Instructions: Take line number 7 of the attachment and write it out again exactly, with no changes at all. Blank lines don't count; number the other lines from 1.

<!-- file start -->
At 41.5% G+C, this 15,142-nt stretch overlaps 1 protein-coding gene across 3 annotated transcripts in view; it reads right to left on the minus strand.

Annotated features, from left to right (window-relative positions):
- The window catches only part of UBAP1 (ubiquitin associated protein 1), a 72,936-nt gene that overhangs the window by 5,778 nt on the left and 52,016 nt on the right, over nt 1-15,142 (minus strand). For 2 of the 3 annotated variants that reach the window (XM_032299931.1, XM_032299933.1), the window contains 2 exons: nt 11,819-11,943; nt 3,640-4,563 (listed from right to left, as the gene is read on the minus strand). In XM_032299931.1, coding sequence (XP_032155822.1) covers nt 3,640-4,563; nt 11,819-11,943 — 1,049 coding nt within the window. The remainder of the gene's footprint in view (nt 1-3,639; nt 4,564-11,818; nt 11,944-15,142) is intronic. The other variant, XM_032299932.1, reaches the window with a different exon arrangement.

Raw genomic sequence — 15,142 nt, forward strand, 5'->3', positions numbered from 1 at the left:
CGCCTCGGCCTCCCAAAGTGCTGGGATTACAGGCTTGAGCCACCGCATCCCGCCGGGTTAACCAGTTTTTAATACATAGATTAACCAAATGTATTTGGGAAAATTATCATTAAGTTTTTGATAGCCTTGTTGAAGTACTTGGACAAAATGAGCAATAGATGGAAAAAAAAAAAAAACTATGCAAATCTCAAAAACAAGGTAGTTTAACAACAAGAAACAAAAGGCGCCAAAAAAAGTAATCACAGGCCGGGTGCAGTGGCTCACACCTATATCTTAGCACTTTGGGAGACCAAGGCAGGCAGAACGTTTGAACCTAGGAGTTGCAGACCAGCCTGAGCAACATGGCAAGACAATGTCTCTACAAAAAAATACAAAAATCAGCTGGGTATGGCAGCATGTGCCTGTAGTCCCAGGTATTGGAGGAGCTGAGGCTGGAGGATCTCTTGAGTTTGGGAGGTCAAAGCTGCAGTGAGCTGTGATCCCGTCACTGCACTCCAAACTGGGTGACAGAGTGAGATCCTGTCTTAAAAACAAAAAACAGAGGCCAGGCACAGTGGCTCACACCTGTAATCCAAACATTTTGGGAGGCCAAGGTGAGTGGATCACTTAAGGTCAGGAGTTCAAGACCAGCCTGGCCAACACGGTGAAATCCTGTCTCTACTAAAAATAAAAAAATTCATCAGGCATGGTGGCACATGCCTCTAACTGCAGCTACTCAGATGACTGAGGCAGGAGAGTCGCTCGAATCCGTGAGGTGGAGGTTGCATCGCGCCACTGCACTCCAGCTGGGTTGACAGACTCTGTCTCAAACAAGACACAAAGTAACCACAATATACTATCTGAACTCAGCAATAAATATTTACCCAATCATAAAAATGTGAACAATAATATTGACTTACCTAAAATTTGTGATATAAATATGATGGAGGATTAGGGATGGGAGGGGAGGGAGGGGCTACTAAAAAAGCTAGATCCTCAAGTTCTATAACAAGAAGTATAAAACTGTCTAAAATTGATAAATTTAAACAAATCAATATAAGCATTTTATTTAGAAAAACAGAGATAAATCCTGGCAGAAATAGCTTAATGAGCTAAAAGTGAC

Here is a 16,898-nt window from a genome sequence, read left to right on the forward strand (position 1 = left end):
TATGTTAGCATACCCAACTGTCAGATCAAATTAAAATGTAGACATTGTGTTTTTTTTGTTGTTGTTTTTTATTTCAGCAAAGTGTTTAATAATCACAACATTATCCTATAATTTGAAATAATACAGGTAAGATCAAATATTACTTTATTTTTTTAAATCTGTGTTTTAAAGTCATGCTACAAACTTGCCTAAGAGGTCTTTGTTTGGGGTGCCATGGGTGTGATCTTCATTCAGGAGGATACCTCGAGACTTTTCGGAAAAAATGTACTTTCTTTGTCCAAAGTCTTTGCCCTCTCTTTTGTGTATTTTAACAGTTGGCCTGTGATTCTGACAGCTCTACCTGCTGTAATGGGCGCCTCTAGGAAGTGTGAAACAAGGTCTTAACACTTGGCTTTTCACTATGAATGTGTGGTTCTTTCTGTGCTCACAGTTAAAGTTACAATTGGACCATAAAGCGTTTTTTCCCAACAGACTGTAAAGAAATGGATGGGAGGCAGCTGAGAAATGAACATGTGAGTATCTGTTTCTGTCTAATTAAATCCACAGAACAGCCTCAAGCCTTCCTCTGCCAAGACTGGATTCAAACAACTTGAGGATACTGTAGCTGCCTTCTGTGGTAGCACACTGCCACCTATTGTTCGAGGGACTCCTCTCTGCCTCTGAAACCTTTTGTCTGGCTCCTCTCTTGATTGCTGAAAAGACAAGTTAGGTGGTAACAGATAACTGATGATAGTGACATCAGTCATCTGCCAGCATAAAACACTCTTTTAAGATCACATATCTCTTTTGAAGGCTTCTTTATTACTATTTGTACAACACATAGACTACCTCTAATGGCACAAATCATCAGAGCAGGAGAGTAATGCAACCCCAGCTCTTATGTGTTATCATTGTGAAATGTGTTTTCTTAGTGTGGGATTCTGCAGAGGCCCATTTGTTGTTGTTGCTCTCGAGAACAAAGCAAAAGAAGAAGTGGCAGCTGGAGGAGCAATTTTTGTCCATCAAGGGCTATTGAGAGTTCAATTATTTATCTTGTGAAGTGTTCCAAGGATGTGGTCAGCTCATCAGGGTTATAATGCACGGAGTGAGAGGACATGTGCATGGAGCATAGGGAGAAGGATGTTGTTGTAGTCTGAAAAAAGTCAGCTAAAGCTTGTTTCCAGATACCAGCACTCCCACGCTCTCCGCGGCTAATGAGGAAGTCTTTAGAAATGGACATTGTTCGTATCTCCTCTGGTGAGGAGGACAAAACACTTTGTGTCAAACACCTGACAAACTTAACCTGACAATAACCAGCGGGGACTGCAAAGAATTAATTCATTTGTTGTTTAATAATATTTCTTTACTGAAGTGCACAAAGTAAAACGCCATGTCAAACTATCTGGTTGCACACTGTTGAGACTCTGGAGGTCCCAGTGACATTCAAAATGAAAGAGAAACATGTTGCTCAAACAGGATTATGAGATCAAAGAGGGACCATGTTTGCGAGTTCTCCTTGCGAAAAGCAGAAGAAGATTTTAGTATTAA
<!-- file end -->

TATGTTAGCATACCCAACTGTCAGATCAAATTAAAATGTAGACATTGTGTTTTTTTTGTTGTTGTTTTTTATTTCAGCAAAGTGTTTAATAATCACAACATTATCCTATAATTTGAAATAATACAGGTAAGATCAAATATTACTTTATTTTTTTAAATCTGTGTTTTAAAGTCATGCTACAAACTTGCCTAAGAGGTCTTTGTTTGGGGTGCCATGGGTGTGATCTTCATTCAGGAGGATACCTCGAGACTTTTCGGAAAAAATGTACTTTCTTTGTCCAAAGTCTTTGCCCTCTCTTTTGTGTATTTTAACAGTTGGCCTGTGATTCTGACAGCTCTACCTGCTGTAATGGGCGCCTCTAGGAAGTGTGAAACAAGGTCTTAACACTTGGCTTTTCACTATGAATGTGTGGTTCTTTCTGTGCTCACAGTTAAAGTTACAATTGGACCATAAAGCGTTTTTTCCCAACAGACTGTAAAGAAATGGATGGGAGGCAGCTGAGAAATGAACATGTGAGTATCTGTTTCTGTCTAATTAAATCCACAGAACAGCCTCAAGCCTTCCTCTGCCAAGACTGGATTCAAACAACTTGAGGATACTGTAGCTGCCTTCTGTGGTAGCACACTGCCACCTATTGTTCGAGGGACTCCTCTCTGCCTCTGAAACCTTTTGTCTGGCTCCTCTCTTGATTGCTGAAAAGACAAGTTAGGTGGTAACAGATAACTGATGATAGTGACATCAGTCATCTGCCAGCATAAAACACTCTTTTAAGATCACATATCTCTTTTGAAGGCTTCTTTATTACTATTTGTACAACACATAGACTACCTCTAATGGCACAAATCATCAGAGCAGGAGAGTAATGCAACCCCAGCTCTTATGTGTTATCATTGTGAAATGTGTTTTCTTAGTGTGGGATTCTGCAGAGGCCCATTTGTTGTTGTTGCTCTCGAGAACAAAGCAAAAGAAGAAGTGGCAGCTGGAGGAGCAATTTTTGTCCATCAAGGGCTATTGAGAGTTCAATTATTTATCTTGTGAAGTGTTCCAAGGATGTGGTCAGCTCATCAGGGTTATAATGCACGGAGTGAGAGGACATGTGCATGGAGCATAGGGAGAAGGATGTTGTTGTAGTCTGAAAAAAGTCAGCTAAAGCTTGTTTCCAGATACCAGCACTCCCACGCTCTCCGCGGCTAATGAGGAAGTCTTTAGAAATGGACATTGTTCGTATCTCCTCTGGTGAGGAGGACAAAACACTTTGTGTCAAACACCTGACAAACTTAACCTGACAATAACCAGCGGGGACTGCAAAGAATTAATTCATTTGTTGTTTAATAATATTTCTTTACTGAAGTGCACAAAGTAAAACGCCATGTCAAACTATCTGGTTGCACACTGTTGAGACTCTGGAGGTCCCAGTGACATTCAAAATGAAAGAGAAACATGTTGCTCAAACAGGATTATGAGATCAAAGAGGGACCATGTTTGCGAGTTCTCCTTGCGAAAAGCAGAAGAAGATTTTAGTATTAA